NEW YORK, Jan 17 (Reuters) - American households are cutting back on spending, but are doing so from very high levels, a New York Federal Reserve report showed on Tuesday.
The regional Fed bank said the median increase in household spending last month tipped down to 7.7%, from a record high of 9% in August. December's spending increase was also well above the 5.1% increase seen in December 2021 and was higher than the 2.5% rise booked in December 2019, just before the COVID-19 pandemic struck, according to the New York Fed's Survey of Consumer Expectations Household Spending Survey.
The report also found that the number of households reporting a large purchase during the last four months was lower as of December relative to August of last year and December 2021. Survey respondents also reported the lowest level of car purchases since August 2020.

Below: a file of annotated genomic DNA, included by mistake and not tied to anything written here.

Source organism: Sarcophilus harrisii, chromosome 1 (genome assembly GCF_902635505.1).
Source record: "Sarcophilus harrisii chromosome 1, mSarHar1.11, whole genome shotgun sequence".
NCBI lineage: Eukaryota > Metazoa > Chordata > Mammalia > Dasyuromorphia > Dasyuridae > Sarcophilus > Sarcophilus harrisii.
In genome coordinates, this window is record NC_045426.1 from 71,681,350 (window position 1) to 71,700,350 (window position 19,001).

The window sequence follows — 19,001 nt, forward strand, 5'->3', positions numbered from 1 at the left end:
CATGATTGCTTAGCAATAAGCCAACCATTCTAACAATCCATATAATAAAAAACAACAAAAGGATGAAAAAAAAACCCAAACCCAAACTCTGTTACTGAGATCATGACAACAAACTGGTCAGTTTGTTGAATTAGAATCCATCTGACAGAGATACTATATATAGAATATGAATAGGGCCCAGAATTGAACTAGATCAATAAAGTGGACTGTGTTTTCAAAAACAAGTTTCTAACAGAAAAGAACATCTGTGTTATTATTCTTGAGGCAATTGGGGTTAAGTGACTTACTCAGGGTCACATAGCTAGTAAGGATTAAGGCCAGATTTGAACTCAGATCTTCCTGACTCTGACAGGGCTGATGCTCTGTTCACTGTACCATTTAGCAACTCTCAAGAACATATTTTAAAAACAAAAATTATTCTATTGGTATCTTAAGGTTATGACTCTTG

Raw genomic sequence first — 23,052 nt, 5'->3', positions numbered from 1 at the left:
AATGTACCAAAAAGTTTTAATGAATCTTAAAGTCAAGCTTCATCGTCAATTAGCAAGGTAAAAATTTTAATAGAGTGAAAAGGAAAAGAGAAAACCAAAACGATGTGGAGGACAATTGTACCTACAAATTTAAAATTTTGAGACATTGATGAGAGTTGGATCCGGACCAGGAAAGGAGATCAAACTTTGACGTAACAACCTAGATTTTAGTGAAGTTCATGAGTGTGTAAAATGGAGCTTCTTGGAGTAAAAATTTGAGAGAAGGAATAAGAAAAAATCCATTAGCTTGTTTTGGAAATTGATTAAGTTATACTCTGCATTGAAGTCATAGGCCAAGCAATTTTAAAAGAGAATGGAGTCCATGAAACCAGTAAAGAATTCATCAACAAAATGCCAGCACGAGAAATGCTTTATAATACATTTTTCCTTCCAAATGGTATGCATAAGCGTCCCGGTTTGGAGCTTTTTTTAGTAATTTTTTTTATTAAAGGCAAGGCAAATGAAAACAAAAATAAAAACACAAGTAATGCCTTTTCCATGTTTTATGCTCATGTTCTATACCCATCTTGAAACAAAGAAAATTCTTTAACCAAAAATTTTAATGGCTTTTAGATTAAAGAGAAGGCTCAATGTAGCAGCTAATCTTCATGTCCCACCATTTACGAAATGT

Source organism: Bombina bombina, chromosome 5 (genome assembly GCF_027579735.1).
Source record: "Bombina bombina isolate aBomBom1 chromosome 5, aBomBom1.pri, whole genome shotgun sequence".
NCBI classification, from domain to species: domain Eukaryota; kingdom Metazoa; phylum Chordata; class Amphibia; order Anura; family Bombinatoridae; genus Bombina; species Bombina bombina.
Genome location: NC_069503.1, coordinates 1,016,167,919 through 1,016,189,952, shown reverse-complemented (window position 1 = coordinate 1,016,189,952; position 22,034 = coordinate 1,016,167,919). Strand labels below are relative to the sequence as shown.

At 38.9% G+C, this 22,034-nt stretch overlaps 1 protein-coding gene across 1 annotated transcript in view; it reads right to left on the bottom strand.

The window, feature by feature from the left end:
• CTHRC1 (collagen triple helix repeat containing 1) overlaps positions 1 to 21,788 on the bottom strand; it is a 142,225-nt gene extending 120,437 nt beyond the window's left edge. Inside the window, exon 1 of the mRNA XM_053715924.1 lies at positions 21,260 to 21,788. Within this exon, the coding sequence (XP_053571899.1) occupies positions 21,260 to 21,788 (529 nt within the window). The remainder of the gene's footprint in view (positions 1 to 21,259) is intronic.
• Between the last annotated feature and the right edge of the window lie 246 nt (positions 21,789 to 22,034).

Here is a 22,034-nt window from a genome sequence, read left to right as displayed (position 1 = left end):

Looking forward, the survey found that expected household spending over the next year moved to a 4% rise from August’s expected 4.4% increase. The December reading was the weakest predicted increase seen since April 2021.
The bank noted that those with incomes of more than $100,000 were the ones most inclined to moderate future spending.
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